requires the Secretary of the Interior or the Secretary of 
Agriculture to accept any grazing permit or lease, or a portion 
thereof for two specified grazing allotments, that is donated 
by a permittee or lessee. The Secretary concerned then 
terminates those grazing permits or leases. No new grazing 
permits or leases would be issued within the grazing allotment 
covered by the donated grazing permit or lease.

Section 7. Hunting, fishing, and trapping

    Section 7(a) provides that hunting, fishing, and trapping 
be allowed within the National Preserve in accordance with 
applicable law.
    Section 7(b) provides that the Secretary of the Interior 
may designate areas or time periods in which no hunting, 
fishing, or trapping can take place as long as such limitation 
relates to concerns about public safety, administering the 
National Preserve, or compliance with any applicable law.

Section 8. Effect

    Section 8 maintains the authority and responsibility of the 
State to carry out laws relating to fish and wildlife on areas 
located within the National Preserve.

Section 9. Wild and Scenic River designation, River Styx, Oregon

    Section 9 amends the Wild and Scenic Rivers Act to 
designate the River Styx of Oregon as a scenic river. The River 
Styx is the subterranean portion of Cave Creek and would be the 
first subterranean waterway designated as a component of the 
National Wild and Scenic River System.

Section 10. Wild and Scenic River designation for study

    Section 10 amends the Wild and Scenic Rivers Act to require 
the study of five river segments within the Oregon Caves 
National Monument and Preserve in Oregon.

Section 11. Study and report

    Section 11 amends the Wild and Scenic Rivers Act to require 
that the study report of these five river segments located 
within the boundaries of the Oregon Caves National Monument and 
Preserve be submitted to Congress not later than 3 years after 
funds are made available to carry out the study.

            Committee Oversight Findings and Recommendations

    Regarding clause 2(b)(1) of rule X and clause 3(c)(1) of 
rule XIII of the Rules of the House of Representatives, the 
Committee on Natural Resources' oversight findings and 
recommendations are reflected in the body of this report.

                   Constitutional Authority Statement

    Article IV, section 3 of the Constitution of the United 
States grants Congress the authority to enact this bill.

                    Compliance With House Rule XIII

    1. Cost of Legislation. Clause 3(d)(2) of rule XIII of the 
Rules of the House of Representatives requires an estimate and 
a comparison by the Committee of the costs which would be 
incurred in carrying out this bill. However, clause 3(d)(3)(B) 
of that rule provides that this requirement does not apply when 
the Committee has included in its report a timely submitted 
cost estimate of the bill prepared by the Director of the 
Congressional Budget Office under section 402 of the 
Congressional Budget Act of 1974.
    2. Congressional Budget Act. As required by clause 3(c)(2) 
of rule XIII of the Rules of the House of Representatives and 
section 308(a) of the Congressional Budget Act of 1974, this 
bill does not contain any new budget authority, spending 
authority, credit authority, or an increase or decrease in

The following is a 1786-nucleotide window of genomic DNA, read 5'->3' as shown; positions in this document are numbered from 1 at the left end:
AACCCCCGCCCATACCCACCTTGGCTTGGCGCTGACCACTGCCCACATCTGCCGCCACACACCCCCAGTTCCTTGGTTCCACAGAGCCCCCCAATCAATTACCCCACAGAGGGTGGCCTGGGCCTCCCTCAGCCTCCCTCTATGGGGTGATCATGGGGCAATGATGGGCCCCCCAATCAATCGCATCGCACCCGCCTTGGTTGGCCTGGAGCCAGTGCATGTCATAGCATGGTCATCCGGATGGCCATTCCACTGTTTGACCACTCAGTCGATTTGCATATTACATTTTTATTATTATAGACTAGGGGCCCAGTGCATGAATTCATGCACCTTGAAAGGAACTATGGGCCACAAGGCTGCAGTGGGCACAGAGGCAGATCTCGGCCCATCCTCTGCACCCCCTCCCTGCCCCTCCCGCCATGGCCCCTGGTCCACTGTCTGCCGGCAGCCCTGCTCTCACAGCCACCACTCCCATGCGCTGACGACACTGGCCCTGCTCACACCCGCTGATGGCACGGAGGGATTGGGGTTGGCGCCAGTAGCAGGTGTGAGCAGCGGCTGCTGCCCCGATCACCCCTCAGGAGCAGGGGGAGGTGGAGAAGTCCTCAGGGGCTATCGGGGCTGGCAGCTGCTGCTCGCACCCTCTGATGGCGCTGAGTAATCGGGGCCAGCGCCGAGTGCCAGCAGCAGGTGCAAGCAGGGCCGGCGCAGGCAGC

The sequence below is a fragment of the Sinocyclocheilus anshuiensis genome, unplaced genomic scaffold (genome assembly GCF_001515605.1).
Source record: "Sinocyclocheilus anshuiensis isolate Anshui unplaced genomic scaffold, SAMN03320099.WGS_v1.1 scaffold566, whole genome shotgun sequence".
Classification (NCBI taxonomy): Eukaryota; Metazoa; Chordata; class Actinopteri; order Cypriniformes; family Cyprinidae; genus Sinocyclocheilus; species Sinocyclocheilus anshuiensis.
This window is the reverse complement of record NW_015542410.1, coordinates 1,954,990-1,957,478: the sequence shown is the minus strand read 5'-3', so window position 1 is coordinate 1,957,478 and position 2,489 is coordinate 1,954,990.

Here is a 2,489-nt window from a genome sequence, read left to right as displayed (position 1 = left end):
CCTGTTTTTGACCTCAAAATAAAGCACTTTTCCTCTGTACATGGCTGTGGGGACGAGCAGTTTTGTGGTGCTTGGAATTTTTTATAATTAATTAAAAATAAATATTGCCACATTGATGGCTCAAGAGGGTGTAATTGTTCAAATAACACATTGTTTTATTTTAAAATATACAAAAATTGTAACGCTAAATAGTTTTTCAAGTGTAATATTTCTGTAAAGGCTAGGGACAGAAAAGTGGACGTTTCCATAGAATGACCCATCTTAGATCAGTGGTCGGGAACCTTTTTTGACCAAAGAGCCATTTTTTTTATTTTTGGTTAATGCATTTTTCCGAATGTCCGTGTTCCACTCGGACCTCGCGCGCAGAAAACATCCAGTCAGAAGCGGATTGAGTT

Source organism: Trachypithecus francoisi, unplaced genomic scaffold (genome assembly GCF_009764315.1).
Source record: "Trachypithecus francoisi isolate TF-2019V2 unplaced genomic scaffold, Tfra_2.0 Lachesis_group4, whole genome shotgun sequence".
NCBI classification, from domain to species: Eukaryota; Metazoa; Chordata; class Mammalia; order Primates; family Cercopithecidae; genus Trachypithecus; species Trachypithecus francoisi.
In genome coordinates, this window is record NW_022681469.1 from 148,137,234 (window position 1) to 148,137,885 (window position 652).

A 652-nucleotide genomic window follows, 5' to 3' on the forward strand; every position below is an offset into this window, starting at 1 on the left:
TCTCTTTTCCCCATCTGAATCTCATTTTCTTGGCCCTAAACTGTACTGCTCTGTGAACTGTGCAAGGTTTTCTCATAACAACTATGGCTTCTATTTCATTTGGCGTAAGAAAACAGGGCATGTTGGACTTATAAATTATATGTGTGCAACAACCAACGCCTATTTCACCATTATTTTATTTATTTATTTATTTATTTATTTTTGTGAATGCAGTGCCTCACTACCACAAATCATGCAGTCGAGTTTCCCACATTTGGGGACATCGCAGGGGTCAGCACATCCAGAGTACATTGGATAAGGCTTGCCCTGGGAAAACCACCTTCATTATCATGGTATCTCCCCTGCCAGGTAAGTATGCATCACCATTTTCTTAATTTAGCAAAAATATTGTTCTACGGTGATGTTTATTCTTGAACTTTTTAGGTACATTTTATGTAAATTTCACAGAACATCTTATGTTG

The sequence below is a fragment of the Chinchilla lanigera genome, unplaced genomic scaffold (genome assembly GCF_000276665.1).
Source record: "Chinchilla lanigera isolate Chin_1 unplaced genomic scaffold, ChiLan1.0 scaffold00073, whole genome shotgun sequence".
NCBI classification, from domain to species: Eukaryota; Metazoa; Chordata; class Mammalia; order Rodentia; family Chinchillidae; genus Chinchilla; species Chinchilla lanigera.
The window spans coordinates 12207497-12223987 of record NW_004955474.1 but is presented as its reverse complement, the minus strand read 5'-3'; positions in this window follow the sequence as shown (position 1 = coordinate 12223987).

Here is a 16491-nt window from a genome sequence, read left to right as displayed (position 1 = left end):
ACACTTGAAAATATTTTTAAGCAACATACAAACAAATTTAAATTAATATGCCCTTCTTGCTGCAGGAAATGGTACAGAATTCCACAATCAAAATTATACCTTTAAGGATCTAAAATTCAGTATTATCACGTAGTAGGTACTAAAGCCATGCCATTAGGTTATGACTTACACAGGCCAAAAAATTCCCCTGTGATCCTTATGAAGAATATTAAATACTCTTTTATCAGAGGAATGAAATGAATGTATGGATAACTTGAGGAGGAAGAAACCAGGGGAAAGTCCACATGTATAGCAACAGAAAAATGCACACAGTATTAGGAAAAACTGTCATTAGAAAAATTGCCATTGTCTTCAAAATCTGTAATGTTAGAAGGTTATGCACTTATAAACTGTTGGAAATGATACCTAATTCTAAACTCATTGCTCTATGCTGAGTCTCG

revenues or tax expenditures.
    3. General Performance Goals and Objectives. As required by 
clause 3(c)(4) of rule XIII, the general performance goal or 
objective of this bill is to modify the boundary of the Oregon 
Caves National Monument, and for other purposes.
    4. Congressional Budget Office Cost Estimate. Under clause 
3(c)(3) of rule XIII of the Rules of the House of 
Representatives and section 403 of the Congressional Budget Act 
of 1974, the Committee has received the following cost estimate 
for this bill from the Director of the Congressional Budget 
Office:

H.R. 2889--Oregon Caves National Monument Boundary Adjustment Act of 
        2010

    Summary: H.R. 2889 would authorize the transfer of 4,070 
acres of land from the Forest Service to the National Park 
Service (NPS) to expand the boundaries of the Oregon Caves 
National Monument. The bill also would require the Secretary of 
the Interior to accept the donation of certain grazing permits 
and to prohibit future grazing on land covered by those 
permits. Finally, the bill would require the Secretary to 
conduct a study regarding the designation of certain waterways 
as scenic rivers.
    Assuming appropriation of the necessary amounts, CBO 
estimates that implementing the legislation would cost about $1 
million over the 2011-2015 period. Enacting H.R. 2889 would 
reduce federal receipts from grazing fees (a credit against 
direct spending); therefore, pay-as-you-go procedures would 
apply. However, CBO estimates that any reduction in those 
receipts would be negligible for each year.
    H.R. 2889 contains no intergovernmental or private-sector 
mandates as defined in the Unfunded Mandates Reform Act (UMRA) 
and would impose no costs on state, local, or tribal 
governments.
    Estimated cost to the Federal Government: CBO estimates 
that implementing H.R. 2889 would cost $1 million over the 
2011-2015 period, subject to the availability of appropriated 
funds. The costs of this legislation fall within budget 
function 300 (natural resources and environment). Enacting the 
legislation also would result in a small loss of offsetting 
receipts from grazing fees.
    Basis of estimate: H.R. 2889 would authorize the transfer 
of 4,070 acres of land from the Forest Service to the NPS to